Another guest, Victoria Quinn, was was a councillor for eight years until May said the housing system is chronically disjointed. “There’s no one place to go to get somewhere to live. You could be told to go to a private letting agent, and don’t know that they are a crook, or don’t know that they don’t take people on any form of benefits. There’s no watchdog over it.”
“Everyone’s looking after their own turf: private landlords are looking after their bit. Owner occupiers are not bothered, they are just NIMBYs. The council only looks after their tenants.”
She said it was everyone’s responsibility to understand how someone can easily reach a situation of homelessness because “everyone could be in that situation of potential crisis in the next five minutes.”
Barrie Hodge, the head of fundraising and communications at St Basils, a youth homelessness charity which hosted the event, said he’d realised the precariousness of housing himself when he was a young man.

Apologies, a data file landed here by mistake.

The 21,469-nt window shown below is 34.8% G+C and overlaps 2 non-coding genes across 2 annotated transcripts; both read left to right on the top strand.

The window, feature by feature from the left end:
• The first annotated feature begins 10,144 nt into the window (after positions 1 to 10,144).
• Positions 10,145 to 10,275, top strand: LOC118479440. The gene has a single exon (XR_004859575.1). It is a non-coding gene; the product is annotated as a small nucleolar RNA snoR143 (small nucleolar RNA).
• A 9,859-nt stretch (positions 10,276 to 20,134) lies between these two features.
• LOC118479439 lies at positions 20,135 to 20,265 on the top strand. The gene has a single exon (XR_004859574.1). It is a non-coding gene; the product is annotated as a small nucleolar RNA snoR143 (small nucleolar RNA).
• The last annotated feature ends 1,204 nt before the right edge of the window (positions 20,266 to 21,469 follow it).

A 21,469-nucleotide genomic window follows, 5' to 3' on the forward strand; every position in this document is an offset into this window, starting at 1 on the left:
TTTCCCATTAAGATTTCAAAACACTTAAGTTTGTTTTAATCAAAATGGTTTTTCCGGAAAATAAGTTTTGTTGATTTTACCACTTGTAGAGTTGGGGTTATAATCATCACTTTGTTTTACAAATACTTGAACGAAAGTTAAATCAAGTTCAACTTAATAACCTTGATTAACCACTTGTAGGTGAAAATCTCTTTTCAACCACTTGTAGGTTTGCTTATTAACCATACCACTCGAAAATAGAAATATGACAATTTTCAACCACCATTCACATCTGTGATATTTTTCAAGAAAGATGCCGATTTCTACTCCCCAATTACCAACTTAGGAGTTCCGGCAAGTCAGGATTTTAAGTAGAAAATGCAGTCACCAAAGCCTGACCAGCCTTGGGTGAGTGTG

“I was 25, I was living in Newcastle, I’d just moved there. I moved into this lovely flat, and then I realised rather quickly after three weeks that I didn’t have any money in my bank account. It was another week until I’d get paid.
“It was at that moment that I realised I was totally ill-prepared to actually have my own place. I didn’t have the life skills, I didn’t know how to budget money, I didn’t know how to cook for myself, clean for myself, I didn’t know the realities of life.”
Hodge was able to ask his parents for support, but so many young people can’t, he explained, which is why St Basils works with more than just providing a roof for young people who find themselves homeless. “If you don’t have those life skills and understand those things, then unfortunately you’re never going to succeed in life.”
If they don’t have the money, what happens to them? Will they sleep on the streetsLeona Leung
Leona Leung, a letting agent and landlord in Birmingham, said that the government’s Right to Rent scheme, which forces landlords to check the migration status of prospective tenants, was leading to homelessness and problems for landlords who were being asked to act as border agents.
The government has been taken to court over the scheme which critics say discriminates against tenants who aren’t British or are from an ethnic minority.